The Foot & Ankle Weekly
Nov. 25, 2014

AMA pushes lame duck Congress for SGR repeal
HealthLeaders Media
Efforts to repeal the formula by which Medicare reimburses physicians are being bolstered by a report from the Congressional Budget Office indicating lowered costs associated with rescinding the reimbursement cuts. The American Medical Association wants the lame duck 113th Congress to permanently repeal the reviled Sustainable Growth Rate funding formula for Medicare before the session adjourns next month.More

3 ways to avoid losing patients to follow up
FiercePracticeManagement
From a legal and ethical standpoint, physicians must keep patients from missing recommended follow-up care. But while it's not realistic for practices to track down every no-show or noncompliant patient, there are strategies that can reduce the likelihood of a patient's dangerous health condition remaining unaddressed, according to a post from the New York Times.More

Orthoses add no benefit to eccentric calf training for Achilles tendinopathy
Lower Extremity Review
Customized foot orthoses are no more effective than sham orthoses for improving pain and function in patients with Achilles tendinopathy when used in combination with eccentric calf exercises, according to research from La Trobe University in Melbourne, Australia. More

Have faith, early adopters: Telehealth's time is finally here
By Karen R. Thomas
In the tech world, the early-adoption phase of new software and devices is always filled with the anticipation and excitement of users wondering what the new technology will be like, how it will make life easier and how it might change the industry. People stand in lines for days waiting for the release of updated technology products. But, as with most new things, the early stages of new technology can be tricky for a number of reasons — especially when the technology is tied to operating an old business model like healthcare in a new way.More

Addressing heel pain in runners
Podiatry Today
Getting runners back on the run after heel pain can be challenging at times. Accordingly, this author offers key diagnostic insights, reviews a variety of possible etiologies ranging from biomechanical causes to nerve-related heel pain, and shares his clinical experience on viable treatment options. More

With immunotherapy physicians avoid diabetes complications
Medical Xpress
What is the difference between the treatment of diabetes under an immune scheme compared to the traditional therapy? The patient gets a diagnosis and receives attention, but is also checked for a systemic immune problem and thereby prevents possible consequences such as diabetic foot, glaucoma, nephropathy and retinopathy.More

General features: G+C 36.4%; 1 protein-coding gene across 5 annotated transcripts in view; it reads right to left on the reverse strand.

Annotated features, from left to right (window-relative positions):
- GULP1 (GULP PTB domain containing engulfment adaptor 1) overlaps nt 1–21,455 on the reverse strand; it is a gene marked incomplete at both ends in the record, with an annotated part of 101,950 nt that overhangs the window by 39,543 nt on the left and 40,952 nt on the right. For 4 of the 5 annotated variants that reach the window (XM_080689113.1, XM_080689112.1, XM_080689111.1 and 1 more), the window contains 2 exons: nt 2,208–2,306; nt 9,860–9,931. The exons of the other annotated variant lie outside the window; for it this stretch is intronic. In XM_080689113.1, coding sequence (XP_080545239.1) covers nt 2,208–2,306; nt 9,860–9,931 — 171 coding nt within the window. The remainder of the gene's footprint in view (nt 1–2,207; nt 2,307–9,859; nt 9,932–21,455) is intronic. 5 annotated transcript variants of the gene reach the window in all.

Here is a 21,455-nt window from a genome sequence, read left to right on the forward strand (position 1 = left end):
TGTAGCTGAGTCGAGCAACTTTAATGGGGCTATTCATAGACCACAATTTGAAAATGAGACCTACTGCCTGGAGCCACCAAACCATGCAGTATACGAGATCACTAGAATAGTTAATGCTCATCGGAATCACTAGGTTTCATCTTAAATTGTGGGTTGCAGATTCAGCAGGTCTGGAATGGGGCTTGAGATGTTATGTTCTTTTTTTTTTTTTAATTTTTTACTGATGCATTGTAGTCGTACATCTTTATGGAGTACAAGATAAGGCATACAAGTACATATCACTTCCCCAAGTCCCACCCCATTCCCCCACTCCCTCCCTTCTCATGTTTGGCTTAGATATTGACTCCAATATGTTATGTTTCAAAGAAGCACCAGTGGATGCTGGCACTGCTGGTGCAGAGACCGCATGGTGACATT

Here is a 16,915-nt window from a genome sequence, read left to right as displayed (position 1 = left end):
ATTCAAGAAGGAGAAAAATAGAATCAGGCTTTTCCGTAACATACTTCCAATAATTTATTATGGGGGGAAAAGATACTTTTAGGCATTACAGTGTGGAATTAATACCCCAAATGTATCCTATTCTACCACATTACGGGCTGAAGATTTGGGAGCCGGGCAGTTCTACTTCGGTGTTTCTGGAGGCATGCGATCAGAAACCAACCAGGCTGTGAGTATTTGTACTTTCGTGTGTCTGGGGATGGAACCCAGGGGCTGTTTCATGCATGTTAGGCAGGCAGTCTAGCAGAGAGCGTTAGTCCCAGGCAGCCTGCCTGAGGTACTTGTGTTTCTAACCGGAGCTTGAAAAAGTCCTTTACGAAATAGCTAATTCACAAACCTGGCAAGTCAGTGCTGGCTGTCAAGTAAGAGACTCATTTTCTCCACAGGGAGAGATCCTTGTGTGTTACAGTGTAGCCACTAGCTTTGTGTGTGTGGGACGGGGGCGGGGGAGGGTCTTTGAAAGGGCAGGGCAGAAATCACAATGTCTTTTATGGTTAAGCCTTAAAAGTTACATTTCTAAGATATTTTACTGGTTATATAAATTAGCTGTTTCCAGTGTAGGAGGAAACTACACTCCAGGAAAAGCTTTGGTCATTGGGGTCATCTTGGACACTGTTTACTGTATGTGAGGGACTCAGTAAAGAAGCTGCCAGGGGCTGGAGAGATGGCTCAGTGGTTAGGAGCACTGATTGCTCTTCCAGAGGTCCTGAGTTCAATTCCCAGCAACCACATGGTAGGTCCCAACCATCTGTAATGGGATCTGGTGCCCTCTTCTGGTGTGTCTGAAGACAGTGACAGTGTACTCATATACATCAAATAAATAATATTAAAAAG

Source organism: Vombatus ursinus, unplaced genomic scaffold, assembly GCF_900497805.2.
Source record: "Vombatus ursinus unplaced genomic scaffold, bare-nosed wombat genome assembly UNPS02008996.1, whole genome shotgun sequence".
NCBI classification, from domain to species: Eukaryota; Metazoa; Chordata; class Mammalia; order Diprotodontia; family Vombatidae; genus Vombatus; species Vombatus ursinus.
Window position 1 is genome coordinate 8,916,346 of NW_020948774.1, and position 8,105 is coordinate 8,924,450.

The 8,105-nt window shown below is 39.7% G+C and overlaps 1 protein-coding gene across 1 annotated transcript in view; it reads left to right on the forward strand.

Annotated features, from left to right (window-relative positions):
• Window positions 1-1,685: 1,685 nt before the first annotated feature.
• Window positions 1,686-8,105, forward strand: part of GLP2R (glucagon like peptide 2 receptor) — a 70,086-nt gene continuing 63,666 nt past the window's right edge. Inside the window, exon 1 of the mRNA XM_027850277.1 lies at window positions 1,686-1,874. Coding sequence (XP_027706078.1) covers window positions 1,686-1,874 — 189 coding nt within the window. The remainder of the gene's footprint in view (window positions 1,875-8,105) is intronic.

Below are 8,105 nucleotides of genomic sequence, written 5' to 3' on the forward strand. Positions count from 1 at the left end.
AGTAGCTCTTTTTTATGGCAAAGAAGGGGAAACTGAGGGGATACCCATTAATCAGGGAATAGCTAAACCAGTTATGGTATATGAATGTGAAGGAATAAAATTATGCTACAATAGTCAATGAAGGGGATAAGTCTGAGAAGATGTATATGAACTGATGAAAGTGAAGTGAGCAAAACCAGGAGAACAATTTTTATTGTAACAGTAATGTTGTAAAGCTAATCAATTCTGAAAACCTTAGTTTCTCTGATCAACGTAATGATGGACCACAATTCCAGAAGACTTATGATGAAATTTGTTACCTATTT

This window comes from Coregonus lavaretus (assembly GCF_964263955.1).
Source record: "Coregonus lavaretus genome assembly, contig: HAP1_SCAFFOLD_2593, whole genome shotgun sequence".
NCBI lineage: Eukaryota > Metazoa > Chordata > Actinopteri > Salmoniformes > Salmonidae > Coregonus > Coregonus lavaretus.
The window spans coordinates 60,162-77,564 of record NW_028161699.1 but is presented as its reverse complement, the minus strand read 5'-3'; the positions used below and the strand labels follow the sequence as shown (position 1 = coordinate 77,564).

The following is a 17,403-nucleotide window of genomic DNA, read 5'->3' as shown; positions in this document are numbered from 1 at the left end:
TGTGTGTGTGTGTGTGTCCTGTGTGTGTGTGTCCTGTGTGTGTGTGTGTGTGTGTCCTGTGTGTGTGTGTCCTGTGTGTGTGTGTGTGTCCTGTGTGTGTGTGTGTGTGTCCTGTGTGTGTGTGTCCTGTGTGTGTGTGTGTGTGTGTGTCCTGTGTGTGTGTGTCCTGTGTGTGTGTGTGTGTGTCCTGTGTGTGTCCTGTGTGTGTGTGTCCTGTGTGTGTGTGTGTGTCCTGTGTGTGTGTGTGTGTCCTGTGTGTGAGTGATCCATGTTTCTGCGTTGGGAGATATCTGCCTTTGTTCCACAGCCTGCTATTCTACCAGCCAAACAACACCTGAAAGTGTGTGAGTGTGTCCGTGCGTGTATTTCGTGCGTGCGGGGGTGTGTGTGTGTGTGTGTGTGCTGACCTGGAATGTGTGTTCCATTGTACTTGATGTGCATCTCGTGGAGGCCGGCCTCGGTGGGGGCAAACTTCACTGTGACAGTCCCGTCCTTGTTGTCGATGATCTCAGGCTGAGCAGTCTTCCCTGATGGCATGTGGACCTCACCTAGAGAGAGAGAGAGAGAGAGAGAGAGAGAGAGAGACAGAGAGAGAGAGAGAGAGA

Doctor shortage looming? Maybe not
NPR
he United States is facing a critical shortage of doctors that could seriously jeopardize the ability of a patient to get medical care in the coming years. Or, at least, that's the message the medical community has been pushing for several years now. And the media (including this reporter) have swallowed the line without much question.More

Can wearing heels into your 70s save you from deadly accidents?
Daily Mail
When should a woman stop wearing high heels? It may sound frivolous, but, in fact, high heels — and their effect on balance — could have serious implications for women’s health and even their lifespan. Falls are the biggest cause of accidental death in the over-75s. More

Treatment considerations for avascular necrosis of the second metatarsal
Podiatry Today
Bob Baravarian, DPM, and Brayton Campbell, DPM, write, "We recently had a patient present to our institute for continued pain to his right foot six months after plantar plate repair in the right second metatarsophalangeal joint (MPJ). A review of the operative report and computed tomography (CT) scan found that the patient had a second metatarsal plantar condylectomy with Kirschner wire fixation. Unfortunately, he developed avascular necrosis of the second metatarsal head with significant bone resorption. He presented to our institute to discuss his surgical revision options. This condition is difficult to treat and often frustrating."More

6 ways to avoid a RAC audit
Physician's Practice
If you believe your practice is too small to warrant the attention of Recovery Audit Contractors, think again. Here are ways to prepare for scrutiny. In recent months, little has been written about Recovery Audit Contractors (RACs), the CMS contractors charged with identifying improper payments to healthcare providers. Still, they remain a potent threat to practices' bottom lines, given the strong incentives under which they operate. RACs are paid on commission and get between 9.0 percent and 12.5 percent of any improper payments they identify. Small- and medium-sized practices are not below the RAC radar and should heed the following succinct steps to avoid and/or minimize exposure. More

Nonoperative dynamic treatment of acute achilles tendon rupture: the influence of early weight-bearing on clinical outcome: A blinded, randomized controlled trial
The Journal of Bone and Joint Surgery via PubMed
Dynamic rehabilitation has been suggested to be an important part of nonoperative treatment of acute Achilles tendon rupture that results in functional outcome and rerupture rates comparable with those of operative treatment. However, the optimal role of weight-bearing during early rehabilitation remains unclear. The purpose of this study was to compare immediate weight-bearing with non-weight-bearing in a nonoperative dynamic treatment protocol for Achilles tendon rupture.More